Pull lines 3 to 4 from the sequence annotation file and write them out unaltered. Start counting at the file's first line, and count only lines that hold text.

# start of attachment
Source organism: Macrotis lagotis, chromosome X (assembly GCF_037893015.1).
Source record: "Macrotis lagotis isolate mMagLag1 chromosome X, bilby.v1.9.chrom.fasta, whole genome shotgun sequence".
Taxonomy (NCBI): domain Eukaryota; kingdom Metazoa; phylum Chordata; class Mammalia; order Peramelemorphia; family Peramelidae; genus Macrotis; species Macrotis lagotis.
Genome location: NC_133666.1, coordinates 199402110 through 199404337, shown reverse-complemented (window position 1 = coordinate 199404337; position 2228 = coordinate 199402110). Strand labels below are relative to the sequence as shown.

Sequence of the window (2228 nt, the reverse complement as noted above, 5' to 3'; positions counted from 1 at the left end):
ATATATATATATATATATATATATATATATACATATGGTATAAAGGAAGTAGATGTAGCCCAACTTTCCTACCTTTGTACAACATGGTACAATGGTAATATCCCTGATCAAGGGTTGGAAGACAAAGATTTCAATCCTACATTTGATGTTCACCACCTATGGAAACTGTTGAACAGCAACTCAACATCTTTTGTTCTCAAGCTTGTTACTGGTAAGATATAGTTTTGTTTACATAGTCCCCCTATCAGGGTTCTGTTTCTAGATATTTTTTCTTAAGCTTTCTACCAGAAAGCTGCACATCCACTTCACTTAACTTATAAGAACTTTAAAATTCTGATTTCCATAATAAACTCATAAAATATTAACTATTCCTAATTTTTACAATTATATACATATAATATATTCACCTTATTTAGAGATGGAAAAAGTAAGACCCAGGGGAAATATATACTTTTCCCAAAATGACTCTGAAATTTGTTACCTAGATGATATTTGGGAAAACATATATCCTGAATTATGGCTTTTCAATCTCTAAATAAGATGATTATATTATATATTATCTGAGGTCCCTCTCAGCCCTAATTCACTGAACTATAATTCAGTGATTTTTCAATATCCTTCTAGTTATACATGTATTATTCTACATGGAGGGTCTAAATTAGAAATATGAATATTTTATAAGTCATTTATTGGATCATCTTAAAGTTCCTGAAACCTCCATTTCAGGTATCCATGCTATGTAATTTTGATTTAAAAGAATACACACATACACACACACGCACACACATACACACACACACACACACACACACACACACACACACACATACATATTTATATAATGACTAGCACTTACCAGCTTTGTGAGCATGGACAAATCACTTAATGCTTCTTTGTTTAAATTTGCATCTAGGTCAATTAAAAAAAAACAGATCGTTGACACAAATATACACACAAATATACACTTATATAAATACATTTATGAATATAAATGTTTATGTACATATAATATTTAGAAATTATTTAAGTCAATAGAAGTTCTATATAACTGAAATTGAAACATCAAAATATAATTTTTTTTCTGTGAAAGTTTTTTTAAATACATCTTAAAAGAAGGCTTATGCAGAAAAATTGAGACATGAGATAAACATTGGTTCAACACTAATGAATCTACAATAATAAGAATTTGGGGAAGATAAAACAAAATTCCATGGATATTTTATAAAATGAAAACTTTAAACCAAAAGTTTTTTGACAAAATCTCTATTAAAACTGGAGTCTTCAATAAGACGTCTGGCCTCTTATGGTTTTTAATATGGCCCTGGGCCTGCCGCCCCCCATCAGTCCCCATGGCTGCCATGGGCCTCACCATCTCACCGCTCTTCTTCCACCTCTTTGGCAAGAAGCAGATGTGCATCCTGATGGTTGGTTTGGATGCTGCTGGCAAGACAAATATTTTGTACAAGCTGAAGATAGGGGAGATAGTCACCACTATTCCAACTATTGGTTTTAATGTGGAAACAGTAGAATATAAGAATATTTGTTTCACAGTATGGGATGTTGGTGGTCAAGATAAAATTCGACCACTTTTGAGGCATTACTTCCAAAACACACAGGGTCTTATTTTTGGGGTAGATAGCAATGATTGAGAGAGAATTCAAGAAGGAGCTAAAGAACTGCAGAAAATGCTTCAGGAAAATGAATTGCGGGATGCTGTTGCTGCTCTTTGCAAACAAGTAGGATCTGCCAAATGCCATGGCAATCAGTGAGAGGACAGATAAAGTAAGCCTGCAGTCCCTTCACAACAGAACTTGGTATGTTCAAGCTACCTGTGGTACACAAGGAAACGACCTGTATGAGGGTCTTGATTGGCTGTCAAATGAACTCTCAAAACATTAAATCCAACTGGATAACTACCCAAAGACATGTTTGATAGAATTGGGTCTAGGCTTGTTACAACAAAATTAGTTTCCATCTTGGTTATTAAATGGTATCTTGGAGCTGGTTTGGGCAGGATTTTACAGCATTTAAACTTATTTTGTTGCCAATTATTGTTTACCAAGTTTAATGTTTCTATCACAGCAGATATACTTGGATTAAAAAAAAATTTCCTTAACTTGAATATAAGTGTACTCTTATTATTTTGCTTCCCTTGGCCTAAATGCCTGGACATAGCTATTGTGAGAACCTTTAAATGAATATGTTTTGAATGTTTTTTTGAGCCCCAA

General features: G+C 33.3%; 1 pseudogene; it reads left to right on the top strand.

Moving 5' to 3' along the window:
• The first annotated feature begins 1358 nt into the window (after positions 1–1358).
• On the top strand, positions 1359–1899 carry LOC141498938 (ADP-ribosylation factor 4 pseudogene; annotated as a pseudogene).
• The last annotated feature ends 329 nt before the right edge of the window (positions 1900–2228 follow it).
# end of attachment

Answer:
Taxonomy (NCBI): domain Eukaryota; kingdom Metazoa; phylum Chordata; class Mammalia; order Peramelemorphia; family Peramelidae; genus Macrotis; species Macrotis lagotis.
Genome location: NC_133666.1, coordinates 199402110 through 199404337, shown reverse-complemented (window position 1 = coordinate 199404337; position 2228 = coordinate 199402110). Strand labels below are relative to the sequence as shown.